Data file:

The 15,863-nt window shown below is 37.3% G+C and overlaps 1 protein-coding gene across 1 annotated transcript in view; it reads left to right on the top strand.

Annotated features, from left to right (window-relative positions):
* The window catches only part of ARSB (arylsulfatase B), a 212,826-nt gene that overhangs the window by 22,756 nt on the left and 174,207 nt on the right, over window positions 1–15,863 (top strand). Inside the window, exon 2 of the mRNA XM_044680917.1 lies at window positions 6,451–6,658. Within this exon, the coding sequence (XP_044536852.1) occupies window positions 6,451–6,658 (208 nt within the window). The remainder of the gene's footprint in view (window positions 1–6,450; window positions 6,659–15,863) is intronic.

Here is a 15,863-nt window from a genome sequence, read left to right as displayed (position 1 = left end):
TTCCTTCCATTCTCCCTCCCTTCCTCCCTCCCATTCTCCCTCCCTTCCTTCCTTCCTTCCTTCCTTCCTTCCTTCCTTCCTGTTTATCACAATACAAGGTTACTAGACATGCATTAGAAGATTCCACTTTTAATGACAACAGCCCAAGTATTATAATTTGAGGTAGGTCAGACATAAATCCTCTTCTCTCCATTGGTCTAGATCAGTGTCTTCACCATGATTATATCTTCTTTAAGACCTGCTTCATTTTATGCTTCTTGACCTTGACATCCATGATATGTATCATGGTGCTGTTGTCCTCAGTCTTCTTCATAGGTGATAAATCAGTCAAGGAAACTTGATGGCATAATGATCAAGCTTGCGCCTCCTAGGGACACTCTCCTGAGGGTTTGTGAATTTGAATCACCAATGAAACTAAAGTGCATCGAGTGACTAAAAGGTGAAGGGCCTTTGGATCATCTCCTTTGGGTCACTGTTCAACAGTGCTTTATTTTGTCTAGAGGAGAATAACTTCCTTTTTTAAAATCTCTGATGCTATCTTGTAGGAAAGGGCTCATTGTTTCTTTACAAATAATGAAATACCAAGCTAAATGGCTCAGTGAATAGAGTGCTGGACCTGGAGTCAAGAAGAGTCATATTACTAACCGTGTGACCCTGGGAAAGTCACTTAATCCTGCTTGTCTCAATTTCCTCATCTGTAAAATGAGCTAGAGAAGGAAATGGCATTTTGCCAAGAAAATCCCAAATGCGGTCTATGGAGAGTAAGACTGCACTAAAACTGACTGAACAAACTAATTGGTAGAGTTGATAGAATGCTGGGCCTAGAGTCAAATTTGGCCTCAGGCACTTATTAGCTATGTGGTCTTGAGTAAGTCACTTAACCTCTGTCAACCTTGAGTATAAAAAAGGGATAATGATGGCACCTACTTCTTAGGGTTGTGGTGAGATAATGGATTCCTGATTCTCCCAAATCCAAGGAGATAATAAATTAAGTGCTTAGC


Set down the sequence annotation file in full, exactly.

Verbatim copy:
The 15,863-nt window shown below is 37.3% G+C and overlaps 1 protein-coding gene across 1 annotated transcript in view; it reads left to right on the top strand.

Annotated features, from left to right (window-relative positions):
* The window catches only part of ARSB (arylsulfatase B), a 212,826-nt gene that overhangs the window by 22,756 nt on the left and 174,207 nt on the right, over window positions 1–15,863 (top strand). Inside the window, exon 2 of the mRNA XM_044680917.1 lies at window positions 6,451–6,658. Within this exon, the coding sequence (XP_044536852.1) occupies window positions 6,451–6,658 (208 nt within the window). The remainder of the gene's footprint in view (window positions 1–6,450; window positions 6,659–15,863) is intronic.

Here is a 15,863-nt window from a genome sequence, read left to right as displayed (position 1 = left end):
TTCCTTCCATTCTCCCTCCCTTCCTCCCTCCCATTCTCCCTCCCTTCCTTCCTTCCTTCCTTCCTTCCTTCCTTCCTTCCTGTTTATCACAATACAAGGTTACTAGACATGCATTAGAAGATTCCACTTTTAATGACAACAGCCCAAGTATTATAATTTGAGGTAGGTCAGACATAAATCCTCTTCTCTCCATTGGTCTAGATCAGTGTCTTCACCATGATTATATCTTCTTTAAGACCTGCTTCATTTTATGCTTCTTGACCTTGACATCCATGATATGTATCATGGTGCTGTTGTCCTCAGTCTTCTTCATAGGTGATAAATCAGTCAAGGAAACTTGATGGCATAATGATCAAGCTTGCGCCTCCTAGGGACACTCTCCTGAGGGTTTGTGAATTTGAATCACCAATGAAACTAAAGTGCATCGAGTGACTAAAAGGTGAAGGGCCTTTGGATCATCTCCTTTGGGTCACTGTTCAACAGTGCTTTATTTTGTCTAGAGGAGAATAACTTCCTTTTTTAAAATCTCTGATGCTATCTTGTAGGAAAGGGCTCATTGTTTCTTTACAAATAATGAAATACCAAGCTAAATGGCTCAGTGAATAGAGTGCTGGACCTGGAGTCAAGAAGAGTCATATTACTAACCGTGTGACCCTGGGAAAGTCACTTAATCCTGCTTGTCTCAATTTCCTCATCTGTAAAATGAGCTAGAGAAGGAAATGGCATTTTGCCAAGAAAATCCCAAATGCGGTCTATGGAGAGTAAGACTGCACTAAAACTGACTGAACAAACTAATTGGTAGAGTTGATAGAATGCTGGGCCTAGAGTCAAATTTGGCCTCAGGCACTTATTAGCTATGTGGTCTTGAGTAAGTCACTTAACCTCTGTCAACCTTGAGTATAAAAAAGGGATAATGATGGCACCTACTTCTTAGGGTTGTGGTGAGATAATGGATTCCTGATTCTCCCAAATCCAAGGAGATAATAAATTAAGTGCTTAGC